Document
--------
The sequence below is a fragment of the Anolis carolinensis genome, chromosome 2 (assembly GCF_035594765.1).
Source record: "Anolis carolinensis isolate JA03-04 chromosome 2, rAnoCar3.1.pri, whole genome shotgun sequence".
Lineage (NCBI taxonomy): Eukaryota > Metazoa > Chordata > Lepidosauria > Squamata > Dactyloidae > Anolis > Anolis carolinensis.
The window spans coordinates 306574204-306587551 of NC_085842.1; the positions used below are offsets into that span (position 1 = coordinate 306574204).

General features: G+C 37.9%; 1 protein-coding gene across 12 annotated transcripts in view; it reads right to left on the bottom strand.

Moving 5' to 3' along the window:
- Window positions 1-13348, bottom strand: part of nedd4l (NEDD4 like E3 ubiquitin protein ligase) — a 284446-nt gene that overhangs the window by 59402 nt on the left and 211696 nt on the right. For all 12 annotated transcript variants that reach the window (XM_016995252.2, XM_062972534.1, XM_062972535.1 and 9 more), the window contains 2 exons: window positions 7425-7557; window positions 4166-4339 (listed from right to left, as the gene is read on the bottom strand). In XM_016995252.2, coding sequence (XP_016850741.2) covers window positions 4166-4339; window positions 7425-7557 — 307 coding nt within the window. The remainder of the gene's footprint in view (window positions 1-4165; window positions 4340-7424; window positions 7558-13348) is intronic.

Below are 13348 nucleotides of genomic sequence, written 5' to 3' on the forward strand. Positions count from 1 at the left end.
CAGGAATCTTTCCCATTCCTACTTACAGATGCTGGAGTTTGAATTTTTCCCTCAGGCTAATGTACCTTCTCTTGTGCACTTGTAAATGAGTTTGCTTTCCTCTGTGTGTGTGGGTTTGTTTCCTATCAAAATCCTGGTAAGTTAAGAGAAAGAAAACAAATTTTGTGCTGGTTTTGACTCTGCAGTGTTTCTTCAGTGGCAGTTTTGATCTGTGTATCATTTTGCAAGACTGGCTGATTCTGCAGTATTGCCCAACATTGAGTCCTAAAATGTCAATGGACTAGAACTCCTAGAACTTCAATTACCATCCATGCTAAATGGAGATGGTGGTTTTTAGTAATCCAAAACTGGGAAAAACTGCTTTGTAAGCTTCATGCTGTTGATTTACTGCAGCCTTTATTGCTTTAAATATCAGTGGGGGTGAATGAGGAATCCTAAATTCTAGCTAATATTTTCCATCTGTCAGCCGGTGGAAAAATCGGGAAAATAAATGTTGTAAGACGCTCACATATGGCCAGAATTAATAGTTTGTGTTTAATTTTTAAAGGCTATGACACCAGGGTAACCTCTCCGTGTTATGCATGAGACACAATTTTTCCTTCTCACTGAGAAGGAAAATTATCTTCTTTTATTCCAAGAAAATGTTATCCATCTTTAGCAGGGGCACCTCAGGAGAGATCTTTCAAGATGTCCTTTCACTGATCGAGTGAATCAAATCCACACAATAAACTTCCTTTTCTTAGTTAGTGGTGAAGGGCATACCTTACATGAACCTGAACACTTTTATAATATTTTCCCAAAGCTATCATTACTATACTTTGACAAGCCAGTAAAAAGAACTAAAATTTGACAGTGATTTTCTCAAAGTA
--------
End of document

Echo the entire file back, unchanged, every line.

The sequence below is a fragment of the Anolis carolinensis genome, chromosome 2 (assembly GCF_035594765.1).
Source record: "Anolis carolinensis isolate JA03-04 chromosome 2, rAnoCar3.1.pri, whole genome shotgun sequence".
Lineage (NCBI taxonomy): Eukaryota > Metazoa > Chordata > Lepidosauria > Squamata > Dactyloidae > Anolis > Anolis carolinensis.
The window spans coordinates 306574204-306587551 of NC_085842.1; the positions used below are offsets into that span (position 1 = coordinate 306574204).

General features: G+C 37.9%; 1 protein-coding gene across 12 annotated transcripts in view; it reads right to left on the bottom strand.

Moving 5' to 3' along the window:
- Window positions 1-13348, bottom strand: part of nedd4l (NEDD4 like E3 ubiquitin protein ligase) — a 284446-nt gene that overhangs the window by 59402 nt on the left and 211696 nt on the right. For all 12 annotated transcript variants that reach the window (XM_016995252.2, XM_062972534.1, XM_062972535.1 and 9 more), the window contains 2 exons: window positions 7425-7557; window positions 4166-4339 (listed from right to left, as the gene is read on the bottom strand). In XM_016995252.2, coding sequence (XP_016850741.2) covers window positions 4166-4339; window positions 7425-7557 — 307 coding nt within the window. The remainder of the gene's footprint in view (window positions 1-4165; window positions 4340-7424; window positions 7558-13348) is intronic.

Below are 13348 nucleotides of genomic sequence, written 5' to 3' on the forward strand. Positions count from 1 at the left end.
CAGGAATCTTTCCCATTCCTACTTACAGATGCTGGAGTTTGAATTTTTCCCTCAGGCTAATGTACCTTCTCTTGTGCACTTGTAAATGAGTTTGCTTTCCTCTGTGTGTGTGGGTTTGTTTCCTATCAAAATCCTGGTAAGTTAAGAGAAAGAAAACAAATTTTGTGCTGGTTTTGACTCTGCAGTGTTTCTTCAGTGGCAGTTTTGATCTGTGTATCATTTTGCAAGACTGGCTGATTCTGCAGTATTGCCCAACATTGAGTCCTAAAATGTCAATGGACTAGAACTCCTAGAACTTCAATTACCATCCATGCTAAATGGAGATGGTGGTTTTTAGTAATCCAAAACTGGGAAAAACTGCTTTGTAAGCTTCATGCTGTTGATTTACTGCAGCCTTTATTGCTTTAAATATCAGTGGGGGTGAATGAGGAATCCTAAATTCTAGCTAATATTTTCCATCTGTCAGCCGGTGGAAAAATCGGGAAAATAAATGTTGTAAGACGCTCACATATGGCCAGAATTAATAGTTTGTGTTTAATTTTTAAAGGCTATGACACCAGGGTAACCTCTCCGTGTTATGCATGAGACACAATTTTTCCTTCTCACTGAGAAGGAAAATTATCTTCTTTTATTCCAAGAAAATGTTATCCATCTTTAGCAGGGGCACCTCAGGAGAGATCTTTCAAGATGTCCTTTCACTGATCGAGTGAATCAAATCCACACAATAAACTTCCTTTTCTTAGTTAGTGGTGAAGGGCATACCTTACATGAACCTGAACACTTTTATAATATTTTCCCAAAGCTATCATTACTATACTTTGACAAGCCAGTAAAAAGAACTAAAATTTGACAGTGATTTTCTCAAAGTA